Strategy: Today’s philanthropists want to see how their money is being spent. Join at one of the higher membership levels and you will likely be invited to the more exclusive receptions.
7. Gym. A surprising number of people work out. According to Shape magazine, 73% of Americans say they work out at least once a week. The town either has a good gym or the local hotel has a paid membership program for its facility.
Strategy: Join the gym. Go several times a week, at the same time. Become a regular. Get to know the other people’s names.
8. Coffee Shop. Don’t be surprised. People who work in the business district often have a routine of stopping in for breakfast before heading into the office. It’s another way they network. Fundraising for cultural organizations is also often done over informal breakfasts.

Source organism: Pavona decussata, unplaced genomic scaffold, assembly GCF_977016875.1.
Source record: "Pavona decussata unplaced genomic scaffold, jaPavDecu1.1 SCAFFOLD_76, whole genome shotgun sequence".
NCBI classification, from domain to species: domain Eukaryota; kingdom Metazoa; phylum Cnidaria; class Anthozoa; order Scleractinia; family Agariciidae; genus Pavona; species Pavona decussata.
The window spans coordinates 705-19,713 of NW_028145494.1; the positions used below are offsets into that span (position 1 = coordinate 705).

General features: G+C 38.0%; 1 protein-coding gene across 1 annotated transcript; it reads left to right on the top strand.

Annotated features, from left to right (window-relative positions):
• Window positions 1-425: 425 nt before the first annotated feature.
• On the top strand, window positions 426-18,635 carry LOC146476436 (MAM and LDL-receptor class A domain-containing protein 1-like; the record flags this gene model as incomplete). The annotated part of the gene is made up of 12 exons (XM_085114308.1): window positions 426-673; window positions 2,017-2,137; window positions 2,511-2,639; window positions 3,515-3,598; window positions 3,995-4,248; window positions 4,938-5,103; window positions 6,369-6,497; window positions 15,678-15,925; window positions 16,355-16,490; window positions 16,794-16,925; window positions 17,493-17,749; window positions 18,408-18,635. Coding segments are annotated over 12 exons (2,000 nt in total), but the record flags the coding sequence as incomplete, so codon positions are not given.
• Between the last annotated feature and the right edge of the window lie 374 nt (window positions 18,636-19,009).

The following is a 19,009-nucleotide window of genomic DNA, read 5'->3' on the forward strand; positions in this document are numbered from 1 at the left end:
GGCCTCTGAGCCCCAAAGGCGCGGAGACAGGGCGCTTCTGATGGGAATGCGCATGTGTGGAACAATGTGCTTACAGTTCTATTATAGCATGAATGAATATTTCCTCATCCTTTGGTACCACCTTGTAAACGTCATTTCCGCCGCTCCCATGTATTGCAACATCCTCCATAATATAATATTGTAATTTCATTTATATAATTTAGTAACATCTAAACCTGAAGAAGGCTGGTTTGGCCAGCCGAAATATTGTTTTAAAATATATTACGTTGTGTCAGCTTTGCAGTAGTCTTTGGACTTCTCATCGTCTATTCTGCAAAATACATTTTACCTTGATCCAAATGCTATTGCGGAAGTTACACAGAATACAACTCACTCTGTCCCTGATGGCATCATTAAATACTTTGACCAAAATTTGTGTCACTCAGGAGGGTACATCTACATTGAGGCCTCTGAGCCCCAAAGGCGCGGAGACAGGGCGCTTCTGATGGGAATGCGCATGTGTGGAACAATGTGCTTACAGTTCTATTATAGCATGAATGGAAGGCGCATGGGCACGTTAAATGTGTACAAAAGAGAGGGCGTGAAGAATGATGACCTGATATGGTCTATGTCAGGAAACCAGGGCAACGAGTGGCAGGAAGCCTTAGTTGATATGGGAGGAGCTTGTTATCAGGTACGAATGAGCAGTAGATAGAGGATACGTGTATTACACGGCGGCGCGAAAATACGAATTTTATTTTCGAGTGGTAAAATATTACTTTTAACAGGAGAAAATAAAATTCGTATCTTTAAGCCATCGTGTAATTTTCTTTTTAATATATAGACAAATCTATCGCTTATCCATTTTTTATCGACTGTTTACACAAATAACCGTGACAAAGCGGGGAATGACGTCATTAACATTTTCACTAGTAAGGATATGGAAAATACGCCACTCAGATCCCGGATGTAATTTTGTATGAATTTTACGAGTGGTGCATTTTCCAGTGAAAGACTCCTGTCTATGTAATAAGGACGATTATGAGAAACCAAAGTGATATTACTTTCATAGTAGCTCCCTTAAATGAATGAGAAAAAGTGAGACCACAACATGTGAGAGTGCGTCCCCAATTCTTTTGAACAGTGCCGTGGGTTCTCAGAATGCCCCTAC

Strategy: Pick the right one in the business district. Become a regular. Sit at the counter. Talk with people.
9. Local Bar. The courthouse area is likely to have several established watering holes. Law offices usually are located nearby. The local attorneys drop in for drinks after a busy day in court.
Strategy: It’s another place you want to become a regular. Sit at the bar. Watch the game. Talk with people. They will draw you out and gradually include you as a member of the group.
Lots of this is surprisingly inexpensive. Your big investment will be time.
It also doesn’t happen overnight. It might take you a year, maybe more. Why so long? There’s a sequence of galas and events to attend. You need to raise your visibility. It’s how you become a player.
Bryce Sanders is president of Perceptive Business Solutions Inc. He provides HNW client acquisition training for the financial services industry. His book “Captivating the Wealthy Investor” can be found on Amazon.